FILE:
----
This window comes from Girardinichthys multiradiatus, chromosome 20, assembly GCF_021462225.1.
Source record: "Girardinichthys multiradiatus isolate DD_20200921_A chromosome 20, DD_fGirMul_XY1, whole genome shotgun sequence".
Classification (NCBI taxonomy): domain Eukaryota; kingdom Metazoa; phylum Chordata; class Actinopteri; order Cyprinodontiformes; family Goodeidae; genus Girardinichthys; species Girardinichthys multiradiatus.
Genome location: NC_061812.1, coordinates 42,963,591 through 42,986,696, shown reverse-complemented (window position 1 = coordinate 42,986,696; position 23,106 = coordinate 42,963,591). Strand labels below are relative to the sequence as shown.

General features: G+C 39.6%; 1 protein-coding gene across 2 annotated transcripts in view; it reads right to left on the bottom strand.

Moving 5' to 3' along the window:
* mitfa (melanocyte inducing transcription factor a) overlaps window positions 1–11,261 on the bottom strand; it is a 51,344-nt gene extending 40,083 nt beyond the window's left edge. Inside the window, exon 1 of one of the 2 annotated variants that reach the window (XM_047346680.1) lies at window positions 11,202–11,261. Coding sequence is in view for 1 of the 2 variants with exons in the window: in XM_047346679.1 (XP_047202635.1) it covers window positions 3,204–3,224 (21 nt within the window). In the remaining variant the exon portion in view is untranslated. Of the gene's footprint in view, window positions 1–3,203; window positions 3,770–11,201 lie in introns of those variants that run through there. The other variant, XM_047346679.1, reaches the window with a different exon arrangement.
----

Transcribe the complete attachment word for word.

This window comes from Girardinichthys multiradiatus, chromosome 20, assembly GCF_021462225.1.
Source record: "Girardinichthys multiradiatus isolate DD_20200921_A chromosome 20, DD_fGirMul_XY1, whole genome shotgun sequence".
Classification (NCBI taxonomy): domain Eukaryota; kingdom Metazoa; phylum Chordata; class Actinopteri; order Cyprinodontiformes; family Goodeidae; genus Girardinichthys; species Girardinichthys multiradiatus.
Genome location: NC_061812.1, coordinates 42,963,591 through 42,986,696, shown reverse-complemented (window position 1 = coordinate 42,986,696; position 23,106 = coordinate 42,963,591). Strand labels below are relative to the sequence as shown.

General features: G+C 39.6%; 1 protein-coding gene across 2 annotated transcripts in view; it reads right to left on the bottom strand.

Moving 5' to 3' along the window:
* mitfa (melanocyte inducing transcription factor a) overlaps window positions 1–11,261 on the bottom strand; it is a 51,344-nt gene extending 40,083 nt beyond the window's left edge. Inside the window, exon 1 of one of the 2 annotated variants that reach the window (XM_047346680.1) lies at window positions 11,202–11,261. Coding sequence is in view for 1 of the 2 variants with exons in the window: in XM_047346679.1 (XP_047202635.1) it covers window positions 3,204–3,224 (21 nt within the window). In the remaining variant the exon portion in view is untranslated. Of the gene's footprint in view, window positions 1–3,203; window positions 3,770–11,201 lie in introns of those variants that run through there. The other variant, XM_047346679.1, reaches the window with a different exon arrangement.